John Paul has had an impact on their family in another way as well: One of their sons is going into the seminary.
John Paul II’s influence continues in their lives. The Judds strive to be Catholic "ambassadors," wanting "to share our life of faith in Christ with others," Alice said. "We talk a lot about our faith and like to share that with others outside the home — and we bring them into our home to share the Gospel with them as well."
John Paul II also inspired Will Frei, a seminarian for the Diocese of Charleston, S.C., and his family.
Frei remembers well how John Paul II loved young couples and enjoyed spending time with them, discussing family matters and emphasizing the importance of families.
"He had a certain persona about him, especially seen in his eyes — [and he taught] how Christ is very much involved in the family; and the love of a father and mother, husband and wife, reflects that love," observed Frei.
He admired how the Holy Father showed that love was deeper than just emotions.
"John Paul II was trying to drive this home — true love does require suffering," said Frei, who grew up in a faith-filled home.
"My dad made sure we made Sunday Mass and the holy days, and we prayed before meals," he recalled.
That foundation in prayer and faith — and seeing the love his parents had for each other — "certainly gave me the foundation in the faith to further discern God’s will toward the priesthood," he said.
The witness of John Paul II continues to influence Jerry and Diane Scott and their children, too.
John Paul II was a living witness to the world of Divine Mercy, noted Diane Scott, singling out the jail visit the pope made to the man who sought to end his life but gave him much physical suffering.
"John Paul didn’t look for that ‘I’m sorry.’ It didn’t matter. He didn’t need the apology," she said. "That mercy was part of him, and he went to show mercy. Still to this day, that’s something we talk about and focus on [as a family]. Let’s not wait for the ‘I’m sorry.’ Just be that witness and forgive. Now, we say this to the kids all the time — love the sinner and not the sin."
For her, the pope remains a living example of what "a right to life" means. That includes calling teens and single people to live chaste lives because they are temples of the Holy Spirit, introducing theology of the body to the Church and more.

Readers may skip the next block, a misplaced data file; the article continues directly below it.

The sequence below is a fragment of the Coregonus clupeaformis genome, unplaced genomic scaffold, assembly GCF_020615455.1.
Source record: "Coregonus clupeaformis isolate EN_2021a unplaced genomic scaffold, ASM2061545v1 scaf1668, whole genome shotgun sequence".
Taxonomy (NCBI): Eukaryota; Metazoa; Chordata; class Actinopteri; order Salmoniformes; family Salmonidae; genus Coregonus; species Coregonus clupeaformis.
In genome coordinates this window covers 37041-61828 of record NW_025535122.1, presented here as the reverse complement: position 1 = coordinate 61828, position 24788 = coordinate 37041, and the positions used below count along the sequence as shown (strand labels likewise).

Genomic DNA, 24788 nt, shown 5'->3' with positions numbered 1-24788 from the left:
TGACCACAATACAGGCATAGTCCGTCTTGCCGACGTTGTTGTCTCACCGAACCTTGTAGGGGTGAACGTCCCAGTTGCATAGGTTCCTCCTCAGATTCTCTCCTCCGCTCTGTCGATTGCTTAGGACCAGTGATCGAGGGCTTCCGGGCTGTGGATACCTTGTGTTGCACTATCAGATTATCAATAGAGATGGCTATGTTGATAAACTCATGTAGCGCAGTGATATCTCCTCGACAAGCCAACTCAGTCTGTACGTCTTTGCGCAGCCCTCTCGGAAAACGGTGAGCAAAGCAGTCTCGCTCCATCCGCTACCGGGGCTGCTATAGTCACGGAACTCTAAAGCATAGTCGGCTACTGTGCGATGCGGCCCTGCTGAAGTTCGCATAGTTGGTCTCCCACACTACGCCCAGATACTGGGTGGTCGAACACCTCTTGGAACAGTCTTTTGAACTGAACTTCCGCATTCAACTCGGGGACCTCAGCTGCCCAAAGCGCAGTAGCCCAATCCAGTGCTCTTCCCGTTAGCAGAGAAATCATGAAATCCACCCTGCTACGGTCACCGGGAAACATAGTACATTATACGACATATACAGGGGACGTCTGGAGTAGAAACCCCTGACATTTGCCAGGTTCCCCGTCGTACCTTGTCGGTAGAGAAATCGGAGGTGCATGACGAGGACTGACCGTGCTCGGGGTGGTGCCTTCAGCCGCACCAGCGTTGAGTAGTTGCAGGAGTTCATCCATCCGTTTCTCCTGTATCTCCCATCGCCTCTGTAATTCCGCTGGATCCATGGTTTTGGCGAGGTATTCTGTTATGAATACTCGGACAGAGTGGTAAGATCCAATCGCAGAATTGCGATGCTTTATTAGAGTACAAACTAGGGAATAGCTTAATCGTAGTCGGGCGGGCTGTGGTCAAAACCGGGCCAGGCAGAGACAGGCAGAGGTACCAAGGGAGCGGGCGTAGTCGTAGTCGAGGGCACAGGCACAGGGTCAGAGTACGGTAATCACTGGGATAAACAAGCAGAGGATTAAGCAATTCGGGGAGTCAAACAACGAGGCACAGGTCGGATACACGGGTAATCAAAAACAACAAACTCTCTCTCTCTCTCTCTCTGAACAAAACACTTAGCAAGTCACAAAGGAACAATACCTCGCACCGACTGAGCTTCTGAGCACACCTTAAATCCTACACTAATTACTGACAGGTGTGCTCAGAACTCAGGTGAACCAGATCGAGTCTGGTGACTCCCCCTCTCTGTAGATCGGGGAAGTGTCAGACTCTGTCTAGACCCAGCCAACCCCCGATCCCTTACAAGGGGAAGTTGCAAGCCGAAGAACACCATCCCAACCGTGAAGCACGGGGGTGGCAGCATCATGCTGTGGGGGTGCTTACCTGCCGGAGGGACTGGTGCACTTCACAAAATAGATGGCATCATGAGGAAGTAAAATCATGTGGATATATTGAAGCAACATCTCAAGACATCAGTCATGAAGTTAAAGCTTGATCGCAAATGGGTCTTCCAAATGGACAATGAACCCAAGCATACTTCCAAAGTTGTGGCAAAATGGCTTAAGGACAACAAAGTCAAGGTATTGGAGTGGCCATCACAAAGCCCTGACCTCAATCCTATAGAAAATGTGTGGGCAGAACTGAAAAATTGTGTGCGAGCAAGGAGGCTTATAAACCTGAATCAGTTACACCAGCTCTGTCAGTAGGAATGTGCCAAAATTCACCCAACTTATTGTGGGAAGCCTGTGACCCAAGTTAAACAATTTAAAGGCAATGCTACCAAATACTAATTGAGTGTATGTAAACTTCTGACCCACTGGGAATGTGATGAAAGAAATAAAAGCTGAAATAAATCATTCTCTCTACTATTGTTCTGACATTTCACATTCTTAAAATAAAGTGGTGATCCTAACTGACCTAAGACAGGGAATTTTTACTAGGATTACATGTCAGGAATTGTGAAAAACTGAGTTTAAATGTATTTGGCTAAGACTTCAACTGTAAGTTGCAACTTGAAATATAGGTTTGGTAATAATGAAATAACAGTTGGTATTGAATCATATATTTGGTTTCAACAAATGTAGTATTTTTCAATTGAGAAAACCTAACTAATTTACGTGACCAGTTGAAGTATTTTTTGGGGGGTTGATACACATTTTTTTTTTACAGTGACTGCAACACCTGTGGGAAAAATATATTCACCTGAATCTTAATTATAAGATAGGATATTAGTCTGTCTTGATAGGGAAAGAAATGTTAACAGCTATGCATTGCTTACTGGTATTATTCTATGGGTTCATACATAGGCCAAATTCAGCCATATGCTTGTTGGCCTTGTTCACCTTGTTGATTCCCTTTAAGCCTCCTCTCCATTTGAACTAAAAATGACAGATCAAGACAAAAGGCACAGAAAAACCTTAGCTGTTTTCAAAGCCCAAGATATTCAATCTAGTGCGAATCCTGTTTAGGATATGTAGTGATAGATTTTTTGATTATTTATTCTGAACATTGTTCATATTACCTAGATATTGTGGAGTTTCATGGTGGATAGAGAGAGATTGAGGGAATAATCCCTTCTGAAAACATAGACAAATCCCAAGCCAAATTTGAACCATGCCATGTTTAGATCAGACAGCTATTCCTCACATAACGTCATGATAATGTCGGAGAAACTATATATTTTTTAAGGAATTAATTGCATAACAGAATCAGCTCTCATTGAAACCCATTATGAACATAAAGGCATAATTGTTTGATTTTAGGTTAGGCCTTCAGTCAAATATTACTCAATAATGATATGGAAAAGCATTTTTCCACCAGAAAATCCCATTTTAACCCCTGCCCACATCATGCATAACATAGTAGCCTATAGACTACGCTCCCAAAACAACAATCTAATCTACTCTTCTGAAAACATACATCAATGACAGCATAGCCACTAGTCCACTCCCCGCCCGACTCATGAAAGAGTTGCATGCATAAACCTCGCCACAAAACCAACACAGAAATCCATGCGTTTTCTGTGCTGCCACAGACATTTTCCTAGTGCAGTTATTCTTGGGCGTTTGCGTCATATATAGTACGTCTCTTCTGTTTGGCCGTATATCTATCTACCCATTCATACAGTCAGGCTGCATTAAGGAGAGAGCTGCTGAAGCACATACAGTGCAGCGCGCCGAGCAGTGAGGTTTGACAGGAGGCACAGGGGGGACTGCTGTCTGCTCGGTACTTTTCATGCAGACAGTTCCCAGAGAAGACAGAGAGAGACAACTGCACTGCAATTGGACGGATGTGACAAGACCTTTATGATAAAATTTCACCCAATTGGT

"He was the ultimate pro-life person," said Diane, including at the end of his life. She brings these lessons into her work as coordinator of the religious-education program at St. Theresa Church in Trumbull, Conn.
"At the end, he was carrying that cross so beautifully and publicly — what a true public witness for carrying the cross and not giving up. It meant a lot to me, from the beginning to the end."
Father Kazimierz Chwalek, provincial superior of the Blessed Virgin Mary, Mother of Mercy Province of the Marians of the Immaculate Conception in the United States — the order entrusted with promoting the Divine Mercy message and devotion so connected with John Paul II — is happy to hear such family stories.
John Paul II "spoke of the family as being a miniature church, where the dynamics of love provide for the well-being, learning, nurturing" of the individuals, "ultimately leading into that eternal family of the kingdom [of God]," said Father Chwalek.
He pointed to John Paul II’s Dives in Misericordia (Rich in Mercy), which Father Chwalek said explained that "what makes this relationship within family so dynamic is a deep respect, as well as mercy and forgiveness, for each other’s faults."
Father Chwalek also noted that John XXIII emphasized the necessity of this type of tenderness and kindness.
"John XXIII and John Paul II lived mercy and love — merciful love," affirmed Father Chwalek.
Another theme both saints emphasized was respect for the order God created — "which means we have to respect and live the commandments," clarified Father Chwalek.
"John Paul II would repeat, after St. Faustina, that the world would not experience security and peace without turning in trust to God’s mercy," he said.
"And John XXIII would say the world would not experience peace without respecting the divine order."
John XXIII also emphasized the importance of how peace and unity begin in families, including in Ad Petri Cathedram (Truth, Unity and Peace, in a Spirit of Charity).
"Within the family, the father stands in God’s place. He must lead and guide the rest by his authority and the example of his good life," John XXIII wrote. "The mother, on the other hand, should form her children firmly and graciously by the mildness of her manner and her virtue. Together, the parents should carefully rear their children, God’s most precious gift, to an upright and religious life. Children must honor, obey and love their parents. They must give their parents not only solace, but also concrete assistance if it is needed.
"The charity which burned in the household at Nazareth should be an inspiration for every family. All the Christian virtues should flourish in the family, unity should thrive, and the example of its virtuous living should shine brightly."
This message of family love, rooted in mercy, is clear, as both saints are to be canonized on Divine Mercy Sunday 2014.
May families continue to be inspired by the popes’ saintliness and reflections on family life.
Joseph Pronechen is a
Register staff writer.